Sophia’s Story

Sophia - Claire House Families

“Sophia brings us so much joy and we’re so grateful to Claire House for enabling us to create treasured memories with her.”

Being a grandparent is one of the most wonderful things in the world, but what happens when your grandchild is seriously ill? Sophia’s Nannie, Pauline, shares how hard it can be.

Sophia is a sunny little girl who loves playing with her dolls, watching Disney films and going on trips to McDonalds – but she also has Cochayne Syndrome, a premature aging condition which causes her pain and affects her growth and mobility.

‘As a baby, Sophia wouldn’t feed and was constantly sick,’ remembers Pauline.

‘At first, doctors thought she’d grow out of it, but after tests, we were given the diagnosis. It felt like the bottom fell out of our world.’

Sophia’s condition has stunted her growth so, at the age of five, she is the size of a two-year-old. Although she can eat tiny amounts, she is mostly fed through a tube in her stomach. She has splints to help her walk, has limited speech, and nerve damage in her hands causes severe pain.

When Sophia was diagnosed, the whole family rallied around to help mum Becca, dad Andy, and Sophia’s brothers Lucas, 7, and Jack, 10.

Pauline and her husband Terry, who are Becca’s parents, helped with childcare, chores and emotional support, but naturally, they had their own emotions to deal with too.

‘We were battling with our own grief and trying to accept Sophia’s diagnosis,’ Pauline says.

‘It didn’t seem right that we would probably outlive her. It was really upsetting to see my daughter, my baby, suffer. I tried to be strong and stay positive but it was tough.’

It’s common for grandparents to grapple with these feelings when their grandchild is ill as Catherine Livesey, who has been a counsellor at Claire House for three years, explains:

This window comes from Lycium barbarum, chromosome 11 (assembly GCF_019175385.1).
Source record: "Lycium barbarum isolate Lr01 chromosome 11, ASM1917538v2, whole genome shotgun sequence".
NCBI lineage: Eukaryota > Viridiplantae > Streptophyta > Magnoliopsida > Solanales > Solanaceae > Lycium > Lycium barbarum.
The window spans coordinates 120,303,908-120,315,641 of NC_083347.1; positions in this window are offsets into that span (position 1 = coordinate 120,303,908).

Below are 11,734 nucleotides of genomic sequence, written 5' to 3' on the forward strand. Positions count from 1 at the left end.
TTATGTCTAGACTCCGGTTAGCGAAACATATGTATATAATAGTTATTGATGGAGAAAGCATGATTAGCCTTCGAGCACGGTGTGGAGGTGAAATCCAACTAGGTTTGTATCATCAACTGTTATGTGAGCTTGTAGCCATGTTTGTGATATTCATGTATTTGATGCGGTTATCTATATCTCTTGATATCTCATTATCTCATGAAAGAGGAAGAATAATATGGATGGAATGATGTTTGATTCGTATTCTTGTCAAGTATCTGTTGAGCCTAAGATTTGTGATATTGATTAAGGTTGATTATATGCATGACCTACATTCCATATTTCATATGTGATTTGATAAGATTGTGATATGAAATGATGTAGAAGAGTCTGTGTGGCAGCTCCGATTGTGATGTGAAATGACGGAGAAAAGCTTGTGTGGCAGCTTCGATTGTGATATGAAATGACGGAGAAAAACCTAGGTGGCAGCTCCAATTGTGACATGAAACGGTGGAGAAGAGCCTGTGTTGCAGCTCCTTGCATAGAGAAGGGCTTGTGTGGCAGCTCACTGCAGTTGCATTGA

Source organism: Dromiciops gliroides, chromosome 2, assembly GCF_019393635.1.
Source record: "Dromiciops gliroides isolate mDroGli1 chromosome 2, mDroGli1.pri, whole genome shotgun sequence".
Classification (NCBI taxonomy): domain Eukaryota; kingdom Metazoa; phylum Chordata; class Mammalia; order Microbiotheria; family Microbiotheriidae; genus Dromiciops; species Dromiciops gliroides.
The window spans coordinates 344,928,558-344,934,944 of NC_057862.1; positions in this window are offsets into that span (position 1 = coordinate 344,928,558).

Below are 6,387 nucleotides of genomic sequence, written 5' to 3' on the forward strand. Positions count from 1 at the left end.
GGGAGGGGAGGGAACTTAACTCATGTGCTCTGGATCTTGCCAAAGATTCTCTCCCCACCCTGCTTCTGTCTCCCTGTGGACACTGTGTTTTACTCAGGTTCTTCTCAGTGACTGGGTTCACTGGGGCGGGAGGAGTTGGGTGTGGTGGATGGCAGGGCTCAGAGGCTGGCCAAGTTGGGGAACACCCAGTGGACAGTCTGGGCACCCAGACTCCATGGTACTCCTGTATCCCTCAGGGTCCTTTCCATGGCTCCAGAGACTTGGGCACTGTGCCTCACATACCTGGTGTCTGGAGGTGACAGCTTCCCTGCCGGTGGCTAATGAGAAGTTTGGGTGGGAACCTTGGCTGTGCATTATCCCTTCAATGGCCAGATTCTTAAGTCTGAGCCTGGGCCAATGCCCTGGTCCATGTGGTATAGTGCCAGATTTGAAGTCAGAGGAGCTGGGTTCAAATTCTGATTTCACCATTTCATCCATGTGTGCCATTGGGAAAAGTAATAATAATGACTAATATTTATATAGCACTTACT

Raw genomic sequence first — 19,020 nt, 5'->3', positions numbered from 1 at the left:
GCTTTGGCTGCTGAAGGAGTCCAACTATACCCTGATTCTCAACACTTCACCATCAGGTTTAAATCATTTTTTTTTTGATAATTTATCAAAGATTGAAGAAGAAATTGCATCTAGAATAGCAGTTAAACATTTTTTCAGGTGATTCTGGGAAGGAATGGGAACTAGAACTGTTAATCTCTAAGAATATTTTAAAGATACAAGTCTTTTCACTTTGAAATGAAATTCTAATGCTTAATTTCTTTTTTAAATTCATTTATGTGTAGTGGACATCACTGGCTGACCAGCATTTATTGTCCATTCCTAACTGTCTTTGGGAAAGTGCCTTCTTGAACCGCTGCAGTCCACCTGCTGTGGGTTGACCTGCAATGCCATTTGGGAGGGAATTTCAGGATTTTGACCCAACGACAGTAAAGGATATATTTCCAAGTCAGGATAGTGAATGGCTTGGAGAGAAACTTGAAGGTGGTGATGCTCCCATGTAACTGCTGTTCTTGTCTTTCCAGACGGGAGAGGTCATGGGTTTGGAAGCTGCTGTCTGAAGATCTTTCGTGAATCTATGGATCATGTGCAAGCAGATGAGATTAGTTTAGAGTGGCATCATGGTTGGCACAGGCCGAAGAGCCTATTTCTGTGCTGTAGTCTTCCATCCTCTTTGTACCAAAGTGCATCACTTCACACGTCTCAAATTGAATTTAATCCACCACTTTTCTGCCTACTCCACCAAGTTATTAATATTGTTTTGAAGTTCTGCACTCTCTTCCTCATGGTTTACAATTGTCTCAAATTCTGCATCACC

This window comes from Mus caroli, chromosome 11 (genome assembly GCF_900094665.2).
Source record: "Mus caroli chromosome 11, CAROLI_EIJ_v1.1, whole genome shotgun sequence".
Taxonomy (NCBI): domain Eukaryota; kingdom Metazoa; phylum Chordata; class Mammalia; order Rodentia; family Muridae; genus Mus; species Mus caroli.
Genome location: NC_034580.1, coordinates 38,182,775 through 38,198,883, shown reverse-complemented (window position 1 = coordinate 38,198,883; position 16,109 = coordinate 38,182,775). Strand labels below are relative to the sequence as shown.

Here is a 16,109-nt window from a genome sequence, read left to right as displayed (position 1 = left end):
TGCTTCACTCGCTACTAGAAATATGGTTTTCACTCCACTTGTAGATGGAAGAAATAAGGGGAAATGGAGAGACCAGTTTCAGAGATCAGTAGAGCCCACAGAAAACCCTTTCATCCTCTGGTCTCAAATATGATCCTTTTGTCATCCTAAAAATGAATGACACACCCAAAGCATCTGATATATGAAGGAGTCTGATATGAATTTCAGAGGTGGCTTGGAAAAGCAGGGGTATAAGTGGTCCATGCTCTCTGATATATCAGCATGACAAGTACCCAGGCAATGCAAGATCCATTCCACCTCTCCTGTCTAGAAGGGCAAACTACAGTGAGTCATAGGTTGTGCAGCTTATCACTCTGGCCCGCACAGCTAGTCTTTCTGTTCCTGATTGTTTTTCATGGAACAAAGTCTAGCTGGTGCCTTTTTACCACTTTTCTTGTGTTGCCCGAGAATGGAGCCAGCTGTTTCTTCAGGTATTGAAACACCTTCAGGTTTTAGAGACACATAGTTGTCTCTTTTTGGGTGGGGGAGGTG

‘Grandparents often take on the worries of the child’s parents, as well as their own. They may have questions about how to cope with the diagnosis, and what it means for their family.

‘For many people, the routine of life is that you’ll die before your child does, so when someone’s grandchild is very ill they are often upset that things are happening in ‘the wrong order’.

Catherine says that when it comes to support, grandparents mustn’t be overlooked. They often play a vital role in looking after their grandchildren, so parents can spend time with their other children or have a break from the day-to-day care.

Some grandparents may even help with their grandchild’s medical care, or have their own homes adapted.

Catherine’s team offer families, including grandparents, one-to-one counselling and group therapy sessions. Grandparents are also able to spend precious time with their grandchildren at Claire House.

Pauline has joined Sophia and the rest of the family for afternoons at Claire House, doing arts and crafts and having tea together. She says it has made a real difference.

‘Going to Claire House means I’m been able to spend precious time with Lucas, Jack and Sophia.

‘It’s reassuring to know that the staff can help Sophia with her medical needs and it gives us a sense of normality.

‘Sophia brings us so much joy and we’re so grateful to Claire House for enabling us to create treasured memories with her.’